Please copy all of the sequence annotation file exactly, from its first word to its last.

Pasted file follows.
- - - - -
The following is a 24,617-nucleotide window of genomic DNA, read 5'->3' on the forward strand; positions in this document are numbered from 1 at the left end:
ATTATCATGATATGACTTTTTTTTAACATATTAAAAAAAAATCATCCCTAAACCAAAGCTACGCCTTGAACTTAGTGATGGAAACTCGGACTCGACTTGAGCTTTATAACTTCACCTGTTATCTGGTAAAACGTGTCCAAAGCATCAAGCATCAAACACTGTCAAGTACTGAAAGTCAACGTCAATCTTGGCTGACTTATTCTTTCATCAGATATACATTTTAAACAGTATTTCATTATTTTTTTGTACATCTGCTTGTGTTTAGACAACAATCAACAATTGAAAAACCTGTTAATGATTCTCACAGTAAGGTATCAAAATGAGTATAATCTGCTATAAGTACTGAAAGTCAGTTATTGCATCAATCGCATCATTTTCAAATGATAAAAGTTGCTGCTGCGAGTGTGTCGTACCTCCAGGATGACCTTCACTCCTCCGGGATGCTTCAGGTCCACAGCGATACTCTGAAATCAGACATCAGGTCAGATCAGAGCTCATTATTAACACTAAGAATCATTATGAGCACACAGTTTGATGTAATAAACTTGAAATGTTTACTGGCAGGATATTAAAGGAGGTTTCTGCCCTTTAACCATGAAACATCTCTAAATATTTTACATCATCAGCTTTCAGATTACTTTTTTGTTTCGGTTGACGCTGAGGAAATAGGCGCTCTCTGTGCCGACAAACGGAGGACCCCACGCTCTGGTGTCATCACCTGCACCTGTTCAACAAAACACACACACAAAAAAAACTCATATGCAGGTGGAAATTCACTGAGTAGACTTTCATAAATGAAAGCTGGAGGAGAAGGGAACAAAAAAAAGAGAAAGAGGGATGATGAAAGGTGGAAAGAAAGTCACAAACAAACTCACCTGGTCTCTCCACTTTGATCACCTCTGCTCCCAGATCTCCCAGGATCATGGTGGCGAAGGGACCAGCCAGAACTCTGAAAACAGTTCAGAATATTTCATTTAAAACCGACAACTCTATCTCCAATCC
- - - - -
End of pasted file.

The following is a 24,617-nucleotide window of genomic DNA, read 5'->3' on the forward strand; positions in this document are numbered from 1 at the left end:
ATTATCATGATATGACTTTTTTTTAACATATTAAAAAAAAATCATCCCTAAACCAAAGCTACGCCTTGAACTTAGTGATGGAAACTCGGACTCGACTTGAGCTTTATAACTTCACCTGTTATCTGGTAAAACGTGTCCAAAGCATCAAGCATCAAACACTGTCAAGTACTGAAAGTCAACGTCAATCTTGGCTGACTTATTCTTTCATCAGATATACATTTTAAACAGTATTTCATTATTTTTTTGTACATCTGCTTGTGTTTAGACAACAATCAACAATTGAAAAACCTGTTAATGATTCTCACAGTAAGGTATCAAAATGAGTATAATCTGCTATAAGTACTGAAAGTCAGTTATTGCATCAATCGCATCATTTTCAAATGATAAAAGTTGCTGCTGCGAGTGTGTCGTACCTCCAGGATGACCTTCACTCCTCCGGGATGCTTCAGGTCCACAGCGATACTCTGAAATCAGACATCAGGTCAGATCAGAGCTCATTATTAACACTAAGAATCATTATGAGCACACAGTTTGATGTAATAAACTTGAAATGTTTACTGGCAGGATATTAAAGGAGGTTTCTGCCCTTTAACCATGAAACATCTCTAAATATTTTACATCATCAGCTTTCAGATTACTTTTTTGTTTCGGTTGACGCTGAGGAAATAGGCGCTCTCTGTGCCGACAAACGGAGGACCCCACGCTCTGGTGTCATCACCTGCACCTGTTCAACAAAACACACACACAAAAAAAACTCATATGCAGGTGGAAATTCACTGAGTAGACTTTCATAAATGAAAGCTGGAGGAGAAGGGAACAAAAAAAAGAGAAAGAGGGATGATGAAAGGTGGAAAGAAAGTCACAAACAAACTCACCTGGTCTCTCCACTTTGATCACCTCTGCTCCCAGATCTCCCAGGATCATGGTGGCGAAGGGACCAGCCAGAACTCTGAAAACAGTTCAGAATATTTCATTTAAAACCGACAACTCTATCTCCAATCC